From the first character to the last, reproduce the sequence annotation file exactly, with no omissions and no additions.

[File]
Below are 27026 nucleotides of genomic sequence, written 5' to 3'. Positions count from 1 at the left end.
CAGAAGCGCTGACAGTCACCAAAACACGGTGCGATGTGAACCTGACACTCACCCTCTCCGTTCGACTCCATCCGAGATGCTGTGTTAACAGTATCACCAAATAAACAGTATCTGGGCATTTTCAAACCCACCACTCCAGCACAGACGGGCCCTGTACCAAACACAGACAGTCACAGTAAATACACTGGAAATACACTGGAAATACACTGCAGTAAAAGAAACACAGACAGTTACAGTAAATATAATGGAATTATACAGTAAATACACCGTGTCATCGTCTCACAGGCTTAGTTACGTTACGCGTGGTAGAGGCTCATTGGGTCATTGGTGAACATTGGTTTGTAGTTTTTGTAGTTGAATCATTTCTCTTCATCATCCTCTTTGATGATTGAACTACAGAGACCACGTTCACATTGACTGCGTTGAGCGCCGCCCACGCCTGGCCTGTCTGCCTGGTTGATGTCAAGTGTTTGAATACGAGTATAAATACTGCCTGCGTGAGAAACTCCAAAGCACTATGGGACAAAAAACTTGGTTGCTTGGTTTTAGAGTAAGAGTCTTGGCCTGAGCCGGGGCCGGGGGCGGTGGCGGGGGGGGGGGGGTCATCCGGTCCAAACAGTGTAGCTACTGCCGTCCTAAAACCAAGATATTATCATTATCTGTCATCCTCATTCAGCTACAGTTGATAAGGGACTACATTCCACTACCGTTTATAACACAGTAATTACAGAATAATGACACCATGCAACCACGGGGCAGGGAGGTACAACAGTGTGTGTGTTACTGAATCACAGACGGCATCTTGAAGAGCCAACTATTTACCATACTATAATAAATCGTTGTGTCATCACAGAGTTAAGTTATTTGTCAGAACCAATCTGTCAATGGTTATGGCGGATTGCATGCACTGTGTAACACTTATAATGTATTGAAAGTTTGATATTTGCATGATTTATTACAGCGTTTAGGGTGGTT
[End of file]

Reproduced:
Below are 27026 nucleotides of genomic sequence, written 5' to 3'. Positions count from 1 at the left end.
CAGAAGCGCTGACAGTCACCAAAACACGGTGCGATGTGAACCTGACACTCACCCTCTCCGTTCGACTCCATCCGAGATGCTGTGTTAACAGTATCACCAAATAAACAGTATCTGGGCATTTTCAAACCCACCACTCCAGCACAGACGGGCCCTGTACCAAACACAGACAGTCACAGTAAATACACTGGAAATACACTGGAAATACACTGCAGTAAAAGAAACACAGACAGTTACAGTAAATATAATGGAATTATACAGTAAATACACCGTGTCATCGTCTCACAGGCTTAGTTACGTTACGCGTGGTAGAGGCTCATTGGGTCATTGGTGAACATTGGTTTGTAGTTTTTGTAGTTGAATCATTTCTCTTCATCATCCTCTTTGATGATTGAACTACAGAGACCACGTTCACATTGACTGCGTTGAGCGCCGCCCACGCCTGGCCTGTCTGCCTGGTTGATGTCAAGTGTTTGAATACGAGTATAAATACTGCCTGCGTGAGAAACTCCAAAGCACTATGGGACAAAAAACTTGGTTGCTTGGTTTTAGAGTAAGAGTCTTGGCCTGAGCCGGGGCCGGGGGCGGTGGCGGGGGGGGGGGGGTCATCCGGTCCAAACAGTGTAGCTACTGCCGTCCTAAAACCAAGATATTATCATTATCTGTCATCCTCATTCAGCTACAGTTGATAAGGGACTACATTCCACTACCGTTTATAACACAGTAATTACAGAATAATGACACCATGCAACCACGGGGCAGGGAGGTACAACAGTGTGTGTGTTACTGAATCACAGACGGCATCTTGAAGAGCCAACTATTTACCATACTATAATAAATCGTTGTGTCATCACAGAGTTAAGTTATTTGTCAGAACCAATCTGTCAATGGTTATGGCGGATTGCATGCACTGTGTAACACTTATAATGTATTGAAAGTTTGATATTTGCATGATTTATTACAGCGTTTAGGGTGGTT